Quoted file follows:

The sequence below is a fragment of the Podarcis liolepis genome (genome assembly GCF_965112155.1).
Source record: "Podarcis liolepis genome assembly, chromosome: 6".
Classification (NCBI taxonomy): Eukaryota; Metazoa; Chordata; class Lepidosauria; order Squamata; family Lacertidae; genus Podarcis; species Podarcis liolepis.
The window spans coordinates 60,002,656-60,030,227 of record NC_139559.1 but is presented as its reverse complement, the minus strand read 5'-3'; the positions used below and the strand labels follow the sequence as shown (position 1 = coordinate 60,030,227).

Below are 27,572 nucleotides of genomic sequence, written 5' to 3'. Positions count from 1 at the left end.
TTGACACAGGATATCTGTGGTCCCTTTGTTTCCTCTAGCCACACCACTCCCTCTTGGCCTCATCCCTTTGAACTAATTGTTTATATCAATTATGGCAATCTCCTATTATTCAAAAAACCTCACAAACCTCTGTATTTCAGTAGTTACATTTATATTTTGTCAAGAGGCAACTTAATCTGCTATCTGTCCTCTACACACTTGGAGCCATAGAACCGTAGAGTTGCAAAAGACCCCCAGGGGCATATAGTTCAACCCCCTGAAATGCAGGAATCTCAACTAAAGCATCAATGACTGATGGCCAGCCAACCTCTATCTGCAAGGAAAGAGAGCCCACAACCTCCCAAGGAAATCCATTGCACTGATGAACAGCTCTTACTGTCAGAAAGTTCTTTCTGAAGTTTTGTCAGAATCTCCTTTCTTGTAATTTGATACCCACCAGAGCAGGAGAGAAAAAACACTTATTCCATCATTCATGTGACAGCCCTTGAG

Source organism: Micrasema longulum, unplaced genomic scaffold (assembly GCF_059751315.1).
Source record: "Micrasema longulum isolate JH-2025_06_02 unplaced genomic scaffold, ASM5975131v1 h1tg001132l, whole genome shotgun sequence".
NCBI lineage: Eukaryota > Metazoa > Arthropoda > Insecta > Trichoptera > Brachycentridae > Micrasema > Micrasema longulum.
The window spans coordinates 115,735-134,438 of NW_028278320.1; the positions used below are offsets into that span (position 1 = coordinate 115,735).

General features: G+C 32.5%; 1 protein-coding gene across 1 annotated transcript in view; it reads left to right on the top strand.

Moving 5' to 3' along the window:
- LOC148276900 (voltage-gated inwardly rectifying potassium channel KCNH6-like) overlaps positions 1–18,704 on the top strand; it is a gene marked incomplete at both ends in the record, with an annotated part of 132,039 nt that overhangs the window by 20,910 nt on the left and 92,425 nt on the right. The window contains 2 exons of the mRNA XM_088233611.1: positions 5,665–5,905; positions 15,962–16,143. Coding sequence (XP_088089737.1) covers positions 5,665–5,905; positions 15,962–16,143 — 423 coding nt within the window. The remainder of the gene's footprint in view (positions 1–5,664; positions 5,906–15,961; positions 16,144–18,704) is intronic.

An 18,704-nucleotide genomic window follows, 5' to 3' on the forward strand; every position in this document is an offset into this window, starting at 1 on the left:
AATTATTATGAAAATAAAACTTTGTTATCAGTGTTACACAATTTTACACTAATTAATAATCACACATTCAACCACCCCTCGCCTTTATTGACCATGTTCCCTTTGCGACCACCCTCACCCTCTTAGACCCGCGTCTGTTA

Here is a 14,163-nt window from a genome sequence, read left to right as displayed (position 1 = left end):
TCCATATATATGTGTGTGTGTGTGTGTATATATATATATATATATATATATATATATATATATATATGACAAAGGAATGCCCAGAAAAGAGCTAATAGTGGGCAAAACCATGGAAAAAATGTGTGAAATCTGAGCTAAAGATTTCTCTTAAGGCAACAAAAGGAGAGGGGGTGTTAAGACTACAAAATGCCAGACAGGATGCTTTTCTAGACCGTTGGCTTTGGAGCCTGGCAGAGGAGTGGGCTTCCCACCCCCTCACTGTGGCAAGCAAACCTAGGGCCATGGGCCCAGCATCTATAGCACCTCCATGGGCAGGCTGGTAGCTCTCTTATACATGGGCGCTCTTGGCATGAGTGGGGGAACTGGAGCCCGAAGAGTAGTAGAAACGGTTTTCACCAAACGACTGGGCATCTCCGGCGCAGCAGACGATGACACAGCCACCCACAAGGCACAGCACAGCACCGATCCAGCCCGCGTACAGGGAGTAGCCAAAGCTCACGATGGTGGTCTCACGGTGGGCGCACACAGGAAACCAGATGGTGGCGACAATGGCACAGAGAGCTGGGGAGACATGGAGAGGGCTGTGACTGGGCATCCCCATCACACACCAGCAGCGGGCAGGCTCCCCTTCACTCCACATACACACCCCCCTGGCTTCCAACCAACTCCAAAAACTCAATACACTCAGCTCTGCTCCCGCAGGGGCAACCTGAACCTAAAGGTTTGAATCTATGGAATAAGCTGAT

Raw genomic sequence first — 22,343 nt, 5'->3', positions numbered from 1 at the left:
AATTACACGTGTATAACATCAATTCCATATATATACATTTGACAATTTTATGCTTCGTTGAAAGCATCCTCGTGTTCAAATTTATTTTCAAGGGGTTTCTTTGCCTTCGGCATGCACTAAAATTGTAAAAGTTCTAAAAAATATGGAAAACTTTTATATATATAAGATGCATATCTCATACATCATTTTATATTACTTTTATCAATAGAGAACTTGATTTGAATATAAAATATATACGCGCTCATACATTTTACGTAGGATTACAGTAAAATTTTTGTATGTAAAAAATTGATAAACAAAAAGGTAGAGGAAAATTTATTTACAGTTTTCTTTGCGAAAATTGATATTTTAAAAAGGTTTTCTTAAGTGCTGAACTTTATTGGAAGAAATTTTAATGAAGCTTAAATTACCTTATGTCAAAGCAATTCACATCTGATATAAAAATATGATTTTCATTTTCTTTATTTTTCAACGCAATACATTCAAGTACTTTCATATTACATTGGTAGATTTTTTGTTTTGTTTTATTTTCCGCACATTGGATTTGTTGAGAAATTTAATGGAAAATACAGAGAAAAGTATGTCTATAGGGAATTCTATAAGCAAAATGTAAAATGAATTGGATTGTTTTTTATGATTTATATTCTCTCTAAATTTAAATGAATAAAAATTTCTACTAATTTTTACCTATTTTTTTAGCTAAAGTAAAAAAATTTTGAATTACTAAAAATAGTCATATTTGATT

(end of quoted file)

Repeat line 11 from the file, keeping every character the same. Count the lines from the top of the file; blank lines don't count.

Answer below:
General features: G+C 32.5%; 1 protein-coding gene across 1 annotated transcript in view; it reads left to right on the top strand.